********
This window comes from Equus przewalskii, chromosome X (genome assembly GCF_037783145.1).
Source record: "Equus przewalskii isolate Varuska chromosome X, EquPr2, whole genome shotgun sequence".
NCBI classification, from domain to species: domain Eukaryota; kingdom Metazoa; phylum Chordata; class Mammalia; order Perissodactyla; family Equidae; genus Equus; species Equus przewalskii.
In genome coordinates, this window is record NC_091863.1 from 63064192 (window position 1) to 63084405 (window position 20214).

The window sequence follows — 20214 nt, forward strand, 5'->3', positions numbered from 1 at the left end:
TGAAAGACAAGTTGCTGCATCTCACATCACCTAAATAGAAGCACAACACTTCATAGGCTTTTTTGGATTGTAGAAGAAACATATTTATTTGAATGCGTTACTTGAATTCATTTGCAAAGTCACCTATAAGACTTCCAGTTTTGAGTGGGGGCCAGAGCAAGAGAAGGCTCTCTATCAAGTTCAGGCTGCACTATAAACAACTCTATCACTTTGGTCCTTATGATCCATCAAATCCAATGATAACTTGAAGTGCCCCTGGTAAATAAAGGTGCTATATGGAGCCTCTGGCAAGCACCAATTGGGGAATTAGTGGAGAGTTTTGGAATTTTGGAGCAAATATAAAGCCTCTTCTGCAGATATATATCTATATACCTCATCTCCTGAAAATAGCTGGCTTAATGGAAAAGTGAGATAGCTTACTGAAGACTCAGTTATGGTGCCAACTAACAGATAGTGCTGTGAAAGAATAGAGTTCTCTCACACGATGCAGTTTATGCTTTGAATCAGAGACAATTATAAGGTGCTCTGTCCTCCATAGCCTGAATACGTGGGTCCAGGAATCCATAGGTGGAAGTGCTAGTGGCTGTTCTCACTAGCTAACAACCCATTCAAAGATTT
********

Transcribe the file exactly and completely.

This window comes from Equus przewalskii, chromosome X (genome assembly GCF_037783145.1).
Source record: "Equus przewalskii isolate Varuska chromosome X, EquPr2, whole genome shotgun sequence".
NCBI classification, from domain to species: domain Eukaryota; kingdom Metazoa; phylum Chordata; class Mammalia; order Perissodactyla; family Equidae; genus Equus; species Equus przewalskii.
In genome coordinates, this window is record NC_091863.1 from 63064192 (window position 1) to 63084405 (window position 20214).

The window sequence follows — 20214 nt, forward strand, 5'->3', positions numbered from 1 at the left end:
TGAAAGACAAGTTGCTGCATCTCACATCACCTAAATAGAAGCACAACACTTCATAGGCTTTTTTGGATTGTAGAAGAAACATATTTATTTGAATGCGTTACTTGAATTCATTTGCAAAGTCACCTATAAGACTTCCAGTTTTGAGTGGGGGCCAGAGCAAGAGAAGGCTCTCTATCAAGTTCAGGCTGCACTATAAACAACTCTATCACTTTGGTCCTTATGATCCATCAAATCCAATGATAACTTGAAGTGCCCCTGGTAAATAAAGGTGCTATATGGAGCCTCTGGCAAGCACCAATTGGGGAATTAGTGGAGAGTTTTGGAATTTTGGAGCAAATATAAAGCCTCTTCTGCAGATATATATCTATATACCTCATCTCCTGAAAATAGCTGGCTTAATGGAAAAGTGAGATAGCTTACTGAAGACTCAGTTATGGTGCCAACTAACAGATAGTGCTGTGAAAGAATAGAGTTCTCTCACACGATGCAGTTTATGCTTTGAATCAGAGACAATTATAAGGTGCTCTGTCCTCCATAGCCTGAATACGTGGGTCCAGGAATCCATAGGTGGAAGTGCTAGTGGCTGTTCTCACTAGCTAACAACCCATTCAAAGATTT